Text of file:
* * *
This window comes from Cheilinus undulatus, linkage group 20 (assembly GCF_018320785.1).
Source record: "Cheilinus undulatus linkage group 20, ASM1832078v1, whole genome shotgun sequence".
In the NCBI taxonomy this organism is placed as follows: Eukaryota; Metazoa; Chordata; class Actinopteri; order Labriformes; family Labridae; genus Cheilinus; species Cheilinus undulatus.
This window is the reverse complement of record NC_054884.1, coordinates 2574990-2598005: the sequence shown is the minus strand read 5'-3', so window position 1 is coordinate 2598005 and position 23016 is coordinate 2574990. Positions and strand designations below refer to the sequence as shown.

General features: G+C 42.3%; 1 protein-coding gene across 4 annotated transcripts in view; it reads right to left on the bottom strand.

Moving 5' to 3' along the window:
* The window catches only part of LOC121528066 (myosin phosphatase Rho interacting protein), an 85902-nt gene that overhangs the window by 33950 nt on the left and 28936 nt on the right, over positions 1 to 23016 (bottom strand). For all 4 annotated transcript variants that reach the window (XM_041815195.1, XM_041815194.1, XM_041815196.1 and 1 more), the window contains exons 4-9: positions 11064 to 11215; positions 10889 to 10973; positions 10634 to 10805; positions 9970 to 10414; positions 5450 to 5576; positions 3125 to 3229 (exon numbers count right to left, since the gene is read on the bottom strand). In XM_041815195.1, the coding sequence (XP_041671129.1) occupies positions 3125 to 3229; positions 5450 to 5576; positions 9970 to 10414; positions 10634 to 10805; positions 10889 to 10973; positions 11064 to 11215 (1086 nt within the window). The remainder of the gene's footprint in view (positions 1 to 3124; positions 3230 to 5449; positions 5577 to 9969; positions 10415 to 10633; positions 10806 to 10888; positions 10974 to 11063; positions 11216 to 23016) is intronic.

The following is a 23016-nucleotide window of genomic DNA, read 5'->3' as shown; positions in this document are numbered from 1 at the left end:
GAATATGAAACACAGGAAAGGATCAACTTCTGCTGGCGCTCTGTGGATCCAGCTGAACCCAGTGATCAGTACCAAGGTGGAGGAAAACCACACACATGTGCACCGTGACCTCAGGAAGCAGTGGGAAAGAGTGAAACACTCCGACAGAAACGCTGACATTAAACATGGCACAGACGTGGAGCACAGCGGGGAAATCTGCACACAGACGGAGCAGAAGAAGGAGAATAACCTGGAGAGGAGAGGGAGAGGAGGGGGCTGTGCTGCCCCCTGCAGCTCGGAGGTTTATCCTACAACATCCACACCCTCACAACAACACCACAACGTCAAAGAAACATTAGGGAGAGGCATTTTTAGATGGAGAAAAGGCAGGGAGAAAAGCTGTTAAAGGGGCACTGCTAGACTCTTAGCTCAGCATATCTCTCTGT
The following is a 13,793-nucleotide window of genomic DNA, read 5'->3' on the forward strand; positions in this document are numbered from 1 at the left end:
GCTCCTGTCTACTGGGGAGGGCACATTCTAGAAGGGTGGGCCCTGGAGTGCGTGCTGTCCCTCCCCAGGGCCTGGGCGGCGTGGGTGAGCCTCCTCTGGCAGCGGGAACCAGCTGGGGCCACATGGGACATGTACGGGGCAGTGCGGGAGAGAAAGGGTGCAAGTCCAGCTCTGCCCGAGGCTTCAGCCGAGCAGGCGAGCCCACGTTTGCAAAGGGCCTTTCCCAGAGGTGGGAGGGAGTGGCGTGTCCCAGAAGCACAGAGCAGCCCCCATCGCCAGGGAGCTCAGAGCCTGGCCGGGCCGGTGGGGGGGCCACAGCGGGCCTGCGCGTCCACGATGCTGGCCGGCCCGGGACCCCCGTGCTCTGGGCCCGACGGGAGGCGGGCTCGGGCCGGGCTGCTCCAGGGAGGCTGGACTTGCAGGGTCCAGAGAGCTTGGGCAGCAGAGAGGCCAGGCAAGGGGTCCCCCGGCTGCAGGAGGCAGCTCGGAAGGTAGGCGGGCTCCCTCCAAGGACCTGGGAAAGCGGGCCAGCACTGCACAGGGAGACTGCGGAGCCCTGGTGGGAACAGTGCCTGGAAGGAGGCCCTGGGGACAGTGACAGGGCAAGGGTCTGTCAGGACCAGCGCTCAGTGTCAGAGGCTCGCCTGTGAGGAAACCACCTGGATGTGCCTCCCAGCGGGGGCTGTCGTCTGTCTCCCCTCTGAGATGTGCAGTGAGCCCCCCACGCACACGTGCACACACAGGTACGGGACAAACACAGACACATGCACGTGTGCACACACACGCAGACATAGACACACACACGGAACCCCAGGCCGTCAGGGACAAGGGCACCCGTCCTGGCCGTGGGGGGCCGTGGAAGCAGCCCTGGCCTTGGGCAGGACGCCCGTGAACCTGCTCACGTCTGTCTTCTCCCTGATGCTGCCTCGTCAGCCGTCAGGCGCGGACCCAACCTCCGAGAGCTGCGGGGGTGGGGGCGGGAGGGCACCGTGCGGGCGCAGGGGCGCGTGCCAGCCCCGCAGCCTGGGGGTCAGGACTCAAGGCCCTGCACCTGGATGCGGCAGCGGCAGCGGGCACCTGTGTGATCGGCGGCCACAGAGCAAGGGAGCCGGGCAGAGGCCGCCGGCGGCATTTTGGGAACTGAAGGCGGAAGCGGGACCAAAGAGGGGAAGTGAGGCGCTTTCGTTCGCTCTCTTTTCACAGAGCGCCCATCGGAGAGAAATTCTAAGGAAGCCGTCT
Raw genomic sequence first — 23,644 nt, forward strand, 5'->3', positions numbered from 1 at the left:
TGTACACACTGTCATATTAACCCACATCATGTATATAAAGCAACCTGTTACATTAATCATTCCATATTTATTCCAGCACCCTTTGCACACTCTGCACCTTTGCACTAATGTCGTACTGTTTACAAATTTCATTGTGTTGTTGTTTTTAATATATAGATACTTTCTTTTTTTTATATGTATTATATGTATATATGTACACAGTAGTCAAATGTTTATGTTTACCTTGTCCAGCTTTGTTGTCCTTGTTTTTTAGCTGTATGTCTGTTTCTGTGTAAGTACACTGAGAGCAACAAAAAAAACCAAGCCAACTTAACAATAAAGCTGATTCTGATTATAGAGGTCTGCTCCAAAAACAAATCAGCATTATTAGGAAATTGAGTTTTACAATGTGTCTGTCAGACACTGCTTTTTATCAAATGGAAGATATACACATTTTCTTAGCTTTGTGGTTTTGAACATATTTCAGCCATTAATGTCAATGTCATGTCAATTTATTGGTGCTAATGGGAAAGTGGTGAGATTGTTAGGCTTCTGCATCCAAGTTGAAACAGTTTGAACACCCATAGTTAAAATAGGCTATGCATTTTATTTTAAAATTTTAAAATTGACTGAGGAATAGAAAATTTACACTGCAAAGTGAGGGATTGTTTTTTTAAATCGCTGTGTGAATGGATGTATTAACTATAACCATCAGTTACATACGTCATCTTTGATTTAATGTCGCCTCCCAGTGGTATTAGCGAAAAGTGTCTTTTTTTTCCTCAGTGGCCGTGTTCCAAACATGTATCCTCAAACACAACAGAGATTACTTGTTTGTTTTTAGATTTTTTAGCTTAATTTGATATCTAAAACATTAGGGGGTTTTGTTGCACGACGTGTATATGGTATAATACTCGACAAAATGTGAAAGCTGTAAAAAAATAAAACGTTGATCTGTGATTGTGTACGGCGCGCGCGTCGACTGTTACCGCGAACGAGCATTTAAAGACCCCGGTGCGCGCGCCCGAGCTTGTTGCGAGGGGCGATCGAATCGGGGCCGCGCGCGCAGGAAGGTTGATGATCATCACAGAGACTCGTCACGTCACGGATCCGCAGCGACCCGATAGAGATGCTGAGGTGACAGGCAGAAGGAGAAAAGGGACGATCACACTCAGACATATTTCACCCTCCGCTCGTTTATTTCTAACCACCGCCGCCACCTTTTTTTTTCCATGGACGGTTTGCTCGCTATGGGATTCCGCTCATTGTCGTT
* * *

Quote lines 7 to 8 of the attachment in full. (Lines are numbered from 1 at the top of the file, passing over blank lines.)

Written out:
* The window catches only part of LOC121528066 (myosin phosphatase Rho interacting protein), an 85902-nt gene that overhangs the window by 33950 nt on the left and 28936 nt on the right, over positions 1 to 23016 (bottom strand). For all 4 annotated transcript variants that reach the window (XM_041815195.1, XM_041815194.1, XM_041815196.1 and 1 more), the window contains exons 4-9: positions 11064 to 11215; positions 10889 to 10973; positions 10634 to 10805; positions 9970 to 10414; positions 5450 to 5576; positions 3125 to 3229 (exon numbers count right to left, since the gene is read on the bottom strand). In XM_041815195.1, the coding sequence (XP_041671129.1) occupies positions 3125 to 3229; positions 5450 to 5576; positions 9970 to 10414; positions 10634 to 10805; positions 10889 to 10973; positions 11064 to 11215 (1086 nt within the window). The remainder of the gene's footprint in view (positions 1 to 3124; positions 3230 to 5449; positions 5577 to 9969; positions 10415 to 10633; positions 10806 to 10888; positions 10974 to 11063; positions 11216 to 23016) is intronic.

The following is a 23016-nucleotide window of genomic DNA, read 5'->3' as shown; positions in this document are numbered from 1 at the left end: